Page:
russia

  • Germany Seizes 50 Mil Euros of Russian Laundromat Loot

    German authorities announced on Wednesday they seized 50 million euros (US$56.7 million) believed to be derived from the “Russian Laundromat” - an international money laundering scheme exposed in 2014 by the Organized Crime and Corruption Reporting Project (OCCRP) and the Russian newspaper Novaya Gazeta.

  • Russia’s New Mafia Crackdown

    Russia’s State Duma is considering a new law which would make it easier to prosecute the heads of organized crime networks who often avoid direct involvement in crimes, creating a charge of “holding a high position in a criminal hierarchy.”

  • Russia: Anti-Corruption Activist Beaten to Death

    The branch leader of a Russian anti-corruption organization, Dmitry Gribov, was beaten to death in a town outside Moscow on Monday evening.

  • US Alleged to have Backed Guatemala’s Corruption Coverup

    When Guatemala expelled a UN-backed anti-corruption commission in early January, the US issued only a vague statement that did not even mention the commission. US media outlets, including Foreign Policy magazine, are now claiming that the US Republican party was working behind the scenes to undermine the commission prior to the incident.

  • Russian Government Threatens Armenian News Website

    Russian authorities are threatening to ban OCCRP partner Hetq.am from their internet if the Armenian web news service does not remove 2017 articles about a Russian citizen arrested in the Czech Republic.

  • Russian Official Arrested on Senate Floor for Murder

    Russian authorities arrested ruling party official Rauf Arashukov in parliament on Wednesday for allegedly ordering two contract killings and being involved in a criminal organization, according to a statement by the Russian Investigative Committee.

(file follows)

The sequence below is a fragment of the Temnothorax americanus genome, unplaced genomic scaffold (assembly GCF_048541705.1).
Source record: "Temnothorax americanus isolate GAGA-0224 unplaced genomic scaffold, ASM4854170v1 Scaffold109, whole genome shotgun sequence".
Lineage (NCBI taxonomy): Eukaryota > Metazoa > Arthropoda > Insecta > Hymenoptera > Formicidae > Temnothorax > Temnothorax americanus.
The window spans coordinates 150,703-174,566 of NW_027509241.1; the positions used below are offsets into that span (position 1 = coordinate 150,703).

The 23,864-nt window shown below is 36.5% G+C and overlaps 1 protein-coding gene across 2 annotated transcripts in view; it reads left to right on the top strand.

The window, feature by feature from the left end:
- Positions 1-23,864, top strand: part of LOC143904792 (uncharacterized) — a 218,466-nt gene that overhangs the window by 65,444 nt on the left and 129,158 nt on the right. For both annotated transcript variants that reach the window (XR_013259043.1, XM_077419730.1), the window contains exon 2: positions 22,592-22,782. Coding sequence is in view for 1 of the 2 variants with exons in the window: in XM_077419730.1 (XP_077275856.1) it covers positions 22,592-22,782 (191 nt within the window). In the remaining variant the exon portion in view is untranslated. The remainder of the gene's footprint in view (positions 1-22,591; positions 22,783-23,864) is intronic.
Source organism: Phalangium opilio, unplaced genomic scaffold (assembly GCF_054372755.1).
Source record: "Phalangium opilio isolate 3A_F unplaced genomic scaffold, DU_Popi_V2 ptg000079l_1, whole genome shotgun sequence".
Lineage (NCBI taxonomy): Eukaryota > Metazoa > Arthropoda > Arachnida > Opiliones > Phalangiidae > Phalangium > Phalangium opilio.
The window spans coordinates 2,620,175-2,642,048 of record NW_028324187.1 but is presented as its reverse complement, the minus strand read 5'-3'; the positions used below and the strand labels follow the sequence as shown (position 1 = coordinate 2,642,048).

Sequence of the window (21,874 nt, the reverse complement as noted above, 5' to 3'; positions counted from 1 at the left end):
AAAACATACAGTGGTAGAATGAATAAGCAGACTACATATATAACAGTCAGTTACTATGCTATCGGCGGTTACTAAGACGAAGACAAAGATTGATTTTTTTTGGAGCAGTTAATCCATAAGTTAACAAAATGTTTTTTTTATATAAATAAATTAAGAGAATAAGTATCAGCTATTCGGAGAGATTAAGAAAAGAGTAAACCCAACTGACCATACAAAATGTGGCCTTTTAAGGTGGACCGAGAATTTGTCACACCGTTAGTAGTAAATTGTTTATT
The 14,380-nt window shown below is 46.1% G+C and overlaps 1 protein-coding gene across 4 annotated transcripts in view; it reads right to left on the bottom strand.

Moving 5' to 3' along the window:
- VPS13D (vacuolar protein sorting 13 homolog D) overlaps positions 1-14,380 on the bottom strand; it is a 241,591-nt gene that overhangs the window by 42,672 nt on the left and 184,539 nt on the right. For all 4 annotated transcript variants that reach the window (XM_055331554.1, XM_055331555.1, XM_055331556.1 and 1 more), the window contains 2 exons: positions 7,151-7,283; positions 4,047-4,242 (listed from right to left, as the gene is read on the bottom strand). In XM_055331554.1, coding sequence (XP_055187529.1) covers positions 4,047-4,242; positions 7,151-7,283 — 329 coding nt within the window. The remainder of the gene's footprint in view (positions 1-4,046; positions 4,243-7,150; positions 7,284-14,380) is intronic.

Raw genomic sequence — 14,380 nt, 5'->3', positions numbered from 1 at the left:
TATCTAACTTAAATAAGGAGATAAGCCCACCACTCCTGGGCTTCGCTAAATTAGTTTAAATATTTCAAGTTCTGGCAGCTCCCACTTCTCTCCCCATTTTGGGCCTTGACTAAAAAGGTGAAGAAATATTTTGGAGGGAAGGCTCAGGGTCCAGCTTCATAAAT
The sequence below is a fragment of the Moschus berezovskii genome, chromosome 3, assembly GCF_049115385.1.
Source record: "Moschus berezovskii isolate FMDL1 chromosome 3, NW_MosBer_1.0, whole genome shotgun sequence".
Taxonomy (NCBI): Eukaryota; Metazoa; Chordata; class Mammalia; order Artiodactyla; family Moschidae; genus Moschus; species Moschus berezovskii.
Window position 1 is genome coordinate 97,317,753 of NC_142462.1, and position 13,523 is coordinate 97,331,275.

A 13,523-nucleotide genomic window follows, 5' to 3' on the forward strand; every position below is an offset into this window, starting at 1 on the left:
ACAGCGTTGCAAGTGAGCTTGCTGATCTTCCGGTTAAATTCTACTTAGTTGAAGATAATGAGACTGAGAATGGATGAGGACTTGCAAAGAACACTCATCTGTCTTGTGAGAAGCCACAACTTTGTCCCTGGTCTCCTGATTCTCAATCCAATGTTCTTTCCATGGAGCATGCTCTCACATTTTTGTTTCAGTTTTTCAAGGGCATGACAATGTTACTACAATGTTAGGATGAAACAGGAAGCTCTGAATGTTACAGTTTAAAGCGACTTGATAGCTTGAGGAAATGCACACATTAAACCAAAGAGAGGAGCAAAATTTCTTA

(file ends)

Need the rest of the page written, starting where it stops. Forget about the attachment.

• US and Russia Spar Over Accused Crypto-Launderer

    A tug-of-war over a Russian citizen detained in Greece sheds light on a global struggle over policing the multi-billion-dollar cryptocurrency sector.

    accused-crypto-launderer

  • US Indicts Kremlin-Connected Lawyer for Obstruction

    A Russian lawyer who sparked a wave of controversy for her role in a 2016 meeting with senior campaign officials for Donald Trump was charged Tuesday with obstruction of justice in an unrelated money laundering case.

  • Former Russian Minister Acquired Golf Courses Worth Millions

    Russia’s former minister of industry acquired stakes in golf courses worth many millions. The properties were once owned by people associated with a major pipe manufacturer that would have fallen under his purview as minister.

    Viktor Khristenko, formerly Russia’s Minister of Industry and Trade. (Photo: Kremlin.ru)Viktor Khristenko, formerly Russia’s Minister of Industry and Trade. (Photo: Kremlin.ru)

  • Prigozhin’s Men in Syria

    One of the strangest operations Valery Amelchenko took part in during his work for Prigozhin’s team was a month-long trip to Syria — to test poison on unsuspecting prisoners.

    (Photo: REUTERS/Marko Djurica)(Photo: REUTERS/Marko Djurica)

  • Operative for “Putin’s Chef” Shares Secrets, Vanishes — Then Reappears and Retracts